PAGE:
The lira (Maltese: lira maltija, plural: liri, ISO 4217 code : MTL) was the currency of Malta from 1972 until 31 December 2007. The lira was abbreviated as Lm, although the traditional ₤ sign was often used locally. In English, the Maltese currency was sometimes referred to as the pound.
The euro replaced the Maltese lira as the official currency of Malta on 1 January 2008 at the irrevocable fixed exchange rate of 0.429300 MTL per 1 euro.
Before 1972, the pound circulated, composed of British coins and banknotes supplemented by Maltese notes. Although using British coins, Malta did not decimalize with the UK in 1971. Instead, it adopted a decimal system in 1972, based on the lira (equal to the pound) subdivided into 1000 mils or 100 cents. The name "lira" was used on banknotes beginning in 1973, initially jointly with "pound", and exclusively on both coins and banknotes since 1986. Mils were removed from circulation in 1994.
On entry into the European Union, Malta agreed to adopt the euro. The lira was replaced by the euro on 1 January 2008, as part of the Economic and Monetary Union of the European Union.
The Maltese lira was replaced by the euro as the official currency of Malta at the irrevocable fixed exchange rate of 0.429300 MTL per 1 EUR. However, Maltese lira banknotes and coins continued to have legal tender status and were accepted for cash payments until 31 January 2008. Maltese liri were convertible free of charge at all Maltese credit institutions until 30 March 2008. Maltese coins will be convertible at the Central Bank of Malta until 1 February 2010, and banknotes until 31 January 2018.
The Maltese pound/lira was on a par with the British pound sterling (GBP) until the late 1970s, since then the lira had been allowed to float, anchored to a basket of reserve currencies. The lira had subsequently been worth around £1.60 sterling. After the Kuwaiti dinar, it was the second-highest-valued currency unit in the world, being worth US$3.1596 as of 28 April 2007. After the dollar weakened against other currencies in mid 2006, the lira was worth US$3.35289 as of 16 December 2007.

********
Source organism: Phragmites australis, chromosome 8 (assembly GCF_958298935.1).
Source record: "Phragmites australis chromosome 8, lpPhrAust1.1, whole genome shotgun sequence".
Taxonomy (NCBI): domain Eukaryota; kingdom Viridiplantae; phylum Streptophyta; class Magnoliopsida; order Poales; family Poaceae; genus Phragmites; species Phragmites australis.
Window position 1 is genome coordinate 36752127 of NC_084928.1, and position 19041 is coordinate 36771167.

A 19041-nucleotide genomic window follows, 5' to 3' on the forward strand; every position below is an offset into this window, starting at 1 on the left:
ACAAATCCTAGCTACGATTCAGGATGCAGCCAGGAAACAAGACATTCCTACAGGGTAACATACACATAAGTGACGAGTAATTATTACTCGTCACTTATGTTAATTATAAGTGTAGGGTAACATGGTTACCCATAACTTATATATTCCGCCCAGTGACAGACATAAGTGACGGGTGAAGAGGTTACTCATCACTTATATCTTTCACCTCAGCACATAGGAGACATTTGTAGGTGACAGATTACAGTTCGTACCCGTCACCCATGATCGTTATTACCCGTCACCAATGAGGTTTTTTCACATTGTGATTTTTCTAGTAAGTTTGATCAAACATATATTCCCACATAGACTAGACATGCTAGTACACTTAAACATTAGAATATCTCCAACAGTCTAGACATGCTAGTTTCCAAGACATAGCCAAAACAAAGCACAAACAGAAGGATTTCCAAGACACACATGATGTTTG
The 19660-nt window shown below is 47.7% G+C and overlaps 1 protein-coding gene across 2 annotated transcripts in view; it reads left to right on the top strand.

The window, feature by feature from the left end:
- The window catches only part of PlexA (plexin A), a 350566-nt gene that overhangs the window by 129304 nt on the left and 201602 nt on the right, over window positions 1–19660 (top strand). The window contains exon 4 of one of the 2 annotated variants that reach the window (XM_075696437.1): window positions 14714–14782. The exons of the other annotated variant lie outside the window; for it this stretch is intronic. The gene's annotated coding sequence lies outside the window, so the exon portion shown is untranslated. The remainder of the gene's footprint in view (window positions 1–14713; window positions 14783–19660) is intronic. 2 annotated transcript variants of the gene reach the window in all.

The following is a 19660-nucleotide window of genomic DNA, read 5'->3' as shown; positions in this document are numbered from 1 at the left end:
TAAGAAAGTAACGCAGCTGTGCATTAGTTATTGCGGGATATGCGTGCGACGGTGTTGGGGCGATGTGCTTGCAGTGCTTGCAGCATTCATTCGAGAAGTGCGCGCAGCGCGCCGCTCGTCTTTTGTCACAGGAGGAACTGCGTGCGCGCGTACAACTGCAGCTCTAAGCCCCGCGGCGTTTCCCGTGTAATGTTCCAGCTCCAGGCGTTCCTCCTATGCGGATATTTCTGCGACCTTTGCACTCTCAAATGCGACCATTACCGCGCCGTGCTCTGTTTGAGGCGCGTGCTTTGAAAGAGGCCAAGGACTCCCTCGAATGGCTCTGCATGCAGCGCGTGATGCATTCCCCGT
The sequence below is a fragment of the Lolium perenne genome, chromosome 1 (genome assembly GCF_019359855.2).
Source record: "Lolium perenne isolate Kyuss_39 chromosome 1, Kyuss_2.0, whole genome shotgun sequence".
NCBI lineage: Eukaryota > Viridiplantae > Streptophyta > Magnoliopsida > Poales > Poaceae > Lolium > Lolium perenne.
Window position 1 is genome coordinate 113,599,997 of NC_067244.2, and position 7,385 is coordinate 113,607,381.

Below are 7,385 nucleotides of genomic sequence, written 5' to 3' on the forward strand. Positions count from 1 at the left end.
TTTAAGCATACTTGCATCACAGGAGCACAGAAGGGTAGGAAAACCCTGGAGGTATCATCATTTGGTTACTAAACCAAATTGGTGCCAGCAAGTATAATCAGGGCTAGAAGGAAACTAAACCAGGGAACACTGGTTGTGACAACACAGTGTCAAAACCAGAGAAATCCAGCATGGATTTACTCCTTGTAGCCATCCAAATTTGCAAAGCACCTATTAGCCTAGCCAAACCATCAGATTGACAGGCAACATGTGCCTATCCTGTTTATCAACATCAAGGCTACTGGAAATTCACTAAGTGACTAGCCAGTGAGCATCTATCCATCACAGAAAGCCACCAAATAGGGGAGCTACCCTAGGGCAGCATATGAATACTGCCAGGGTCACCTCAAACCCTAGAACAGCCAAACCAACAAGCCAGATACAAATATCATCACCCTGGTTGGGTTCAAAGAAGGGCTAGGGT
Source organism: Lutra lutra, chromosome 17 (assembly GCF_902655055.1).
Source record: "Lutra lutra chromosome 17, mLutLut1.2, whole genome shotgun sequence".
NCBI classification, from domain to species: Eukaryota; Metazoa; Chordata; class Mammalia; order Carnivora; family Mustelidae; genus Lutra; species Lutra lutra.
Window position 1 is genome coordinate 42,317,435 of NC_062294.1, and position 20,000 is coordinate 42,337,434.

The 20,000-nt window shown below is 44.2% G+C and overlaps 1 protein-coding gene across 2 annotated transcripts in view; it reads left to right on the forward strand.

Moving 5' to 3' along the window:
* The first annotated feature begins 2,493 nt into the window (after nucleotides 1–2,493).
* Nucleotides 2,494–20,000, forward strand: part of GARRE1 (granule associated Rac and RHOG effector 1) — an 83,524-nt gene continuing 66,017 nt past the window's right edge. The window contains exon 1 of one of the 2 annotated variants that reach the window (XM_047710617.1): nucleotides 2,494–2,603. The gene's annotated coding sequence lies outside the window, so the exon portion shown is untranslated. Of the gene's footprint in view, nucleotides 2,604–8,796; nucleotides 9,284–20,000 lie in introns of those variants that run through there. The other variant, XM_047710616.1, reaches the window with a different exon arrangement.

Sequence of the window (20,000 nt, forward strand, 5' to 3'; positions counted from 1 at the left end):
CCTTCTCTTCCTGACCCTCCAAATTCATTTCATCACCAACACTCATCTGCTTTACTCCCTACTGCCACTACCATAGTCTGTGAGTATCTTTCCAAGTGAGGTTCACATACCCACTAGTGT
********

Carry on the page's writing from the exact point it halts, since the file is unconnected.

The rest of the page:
The currency entered the ERM II on 2 May 2005, by which its value had to be maintained within a 15% band around the central parity rate of 0.429300 LM per euro. The Central Bank of Malta and Maltese Government unilaterally decided to keep the actual LM/euro exchange rate equal to the central parity rate (i.e., doing away with the 15% band) throughout the ERM II period.
The irrevocable fixed conversion rate was established by the ECOFIN on 10 July 2007, at 0.4293 lira to one euro.
Decimal coinage was introduced in 1972 in denominations of 2, 3 and 5 mils, 1, 2, 5, 10 and 50 cents. The division of the lira into 100 cents (rather than the 240 pence of the old system) meant that the cent was a relatively large unit - the United Kingdom introduced the decimal ½ penny for this reason. Malta went "one better" in introducing the mil. It will be noted that there was no 1 mil coin. However, the coins that were provided (2, 3, and 5 mils) allowed goods to be priced (and change given) for any number of mils. In 1975, a 25 cent coin was introduced.
A new coinage was issued in 1986 in denominations of 1, 2, 5, 10, 25 and 50 cents and 1 lira. A third series was introduced in 1991 due to the change in Malta's coat of arms. The mils were withdrawn in 1994, although for some time only the 5 mils had been seen (and then only rarely).
In 1973, banknotes were introduced, denominated in liri on the obverse and pounds on the reverse, in denominations of 1, 5 and 10 liri. In 1986, 1 lira notes were replaced by coins and 2 lira and 20 lira notes were introduced. Four series had been issuing, designated the second to the fifth series by the Central Bank, with the first series in the pound.
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